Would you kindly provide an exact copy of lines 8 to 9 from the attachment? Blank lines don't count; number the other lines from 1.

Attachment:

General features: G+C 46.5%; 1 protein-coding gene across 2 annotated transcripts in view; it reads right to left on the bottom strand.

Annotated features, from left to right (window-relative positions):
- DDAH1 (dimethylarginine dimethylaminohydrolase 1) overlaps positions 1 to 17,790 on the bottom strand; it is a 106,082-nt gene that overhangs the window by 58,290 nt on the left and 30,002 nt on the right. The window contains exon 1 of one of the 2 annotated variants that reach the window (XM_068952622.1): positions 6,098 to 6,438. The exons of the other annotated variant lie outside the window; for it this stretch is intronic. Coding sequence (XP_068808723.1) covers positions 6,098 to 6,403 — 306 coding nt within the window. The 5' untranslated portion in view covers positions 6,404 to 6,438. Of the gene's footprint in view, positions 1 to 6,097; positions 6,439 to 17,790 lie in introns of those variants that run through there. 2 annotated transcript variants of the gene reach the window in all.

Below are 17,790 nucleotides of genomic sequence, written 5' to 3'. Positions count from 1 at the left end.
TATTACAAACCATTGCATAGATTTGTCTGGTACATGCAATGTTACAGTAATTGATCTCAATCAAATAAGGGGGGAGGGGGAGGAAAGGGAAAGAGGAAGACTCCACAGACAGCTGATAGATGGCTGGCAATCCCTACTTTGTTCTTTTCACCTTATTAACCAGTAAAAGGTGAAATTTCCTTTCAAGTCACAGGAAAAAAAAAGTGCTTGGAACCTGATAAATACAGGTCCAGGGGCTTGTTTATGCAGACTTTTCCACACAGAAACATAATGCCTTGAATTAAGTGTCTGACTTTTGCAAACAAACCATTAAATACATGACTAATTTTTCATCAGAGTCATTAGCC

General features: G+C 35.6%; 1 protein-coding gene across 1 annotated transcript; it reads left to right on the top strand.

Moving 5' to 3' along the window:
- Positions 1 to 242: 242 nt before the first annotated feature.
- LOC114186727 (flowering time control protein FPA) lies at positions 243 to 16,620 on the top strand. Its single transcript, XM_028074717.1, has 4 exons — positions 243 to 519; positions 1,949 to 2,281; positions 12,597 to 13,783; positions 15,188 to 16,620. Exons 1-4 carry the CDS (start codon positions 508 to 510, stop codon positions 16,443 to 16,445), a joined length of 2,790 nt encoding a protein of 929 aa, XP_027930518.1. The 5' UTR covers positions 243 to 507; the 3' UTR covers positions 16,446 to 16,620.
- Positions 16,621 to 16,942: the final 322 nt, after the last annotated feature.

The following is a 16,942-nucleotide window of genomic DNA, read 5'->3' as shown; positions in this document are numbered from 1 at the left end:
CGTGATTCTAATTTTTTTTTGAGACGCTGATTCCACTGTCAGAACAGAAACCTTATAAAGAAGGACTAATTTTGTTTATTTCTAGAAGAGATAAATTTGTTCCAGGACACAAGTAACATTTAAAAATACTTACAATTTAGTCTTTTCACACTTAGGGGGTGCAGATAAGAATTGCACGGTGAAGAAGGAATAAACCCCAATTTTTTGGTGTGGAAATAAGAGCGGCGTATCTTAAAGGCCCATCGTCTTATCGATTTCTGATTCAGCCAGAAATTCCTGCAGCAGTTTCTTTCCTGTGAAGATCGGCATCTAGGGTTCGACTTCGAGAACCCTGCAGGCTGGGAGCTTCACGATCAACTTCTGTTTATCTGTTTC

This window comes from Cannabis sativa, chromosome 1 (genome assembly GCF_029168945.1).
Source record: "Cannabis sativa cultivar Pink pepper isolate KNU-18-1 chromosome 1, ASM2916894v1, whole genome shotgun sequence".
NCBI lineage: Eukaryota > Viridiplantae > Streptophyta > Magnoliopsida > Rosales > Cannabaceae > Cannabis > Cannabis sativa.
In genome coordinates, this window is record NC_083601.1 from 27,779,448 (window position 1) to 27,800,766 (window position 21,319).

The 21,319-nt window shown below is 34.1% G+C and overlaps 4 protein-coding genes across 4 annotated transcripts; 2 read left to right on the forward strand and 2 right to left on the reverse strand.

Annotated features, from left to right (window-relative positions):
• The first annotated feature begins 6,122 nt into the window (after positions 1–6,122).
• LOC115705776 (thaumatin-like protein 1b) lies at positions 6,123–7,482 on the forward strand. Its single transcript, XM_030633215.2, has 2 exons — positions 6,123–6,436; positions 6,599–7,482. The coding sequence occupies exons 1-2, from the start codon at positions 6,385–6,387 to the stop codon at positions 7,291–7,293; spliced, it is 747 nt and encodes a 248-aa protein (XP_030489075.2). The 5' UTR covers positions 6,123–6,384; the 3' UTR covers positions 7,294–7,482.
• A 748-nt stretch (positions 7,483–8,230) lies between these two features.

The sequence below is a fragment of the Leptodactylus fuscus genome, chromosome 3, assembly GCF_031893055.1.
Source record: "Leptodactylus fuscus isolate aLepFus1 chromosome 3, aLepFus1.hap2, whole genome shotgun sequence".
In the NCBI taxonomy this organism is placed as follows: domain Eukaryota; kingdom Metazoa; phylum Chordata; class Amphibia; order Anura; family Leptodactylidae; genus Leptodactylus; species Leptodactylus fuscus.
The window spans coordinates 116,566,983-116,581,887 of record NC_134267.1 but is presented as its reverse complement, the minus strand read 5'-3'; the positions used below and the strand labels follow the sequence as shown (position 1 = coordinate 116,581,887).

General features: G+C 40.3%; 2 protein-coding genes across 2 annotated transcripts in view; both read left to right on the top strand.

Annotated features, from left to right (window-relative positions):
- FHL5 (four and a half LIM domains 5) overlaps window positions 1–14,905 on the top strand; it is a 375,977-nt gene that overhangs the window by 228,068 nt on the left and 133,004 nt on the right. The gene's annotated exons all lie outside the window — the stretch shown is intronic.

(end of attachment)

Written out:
- Positions 1 to 242: 242 nt before the first annotated feature.
- LOC114186727 (flowering time control protein FPA) lies at positions 243 to 16,620 on the top strand. Its single transcript, XM_028074717.1, has 4 exons — positions 243 to 519; positions 1,949 to 2,281; positions 12,597 to 13,783; positions 15,188 to 16,620. Exons 1-4 carry the CDS (start codon positions 508 to 510, stop codon positions 16,443 to 16,445), a joined length of 2,790 nt encoding a protein of 929 aa, XP_027930518.1. The 5' UTR covers positions 243 to 507; the 3' UTR covers positions 16,446 to 16,620.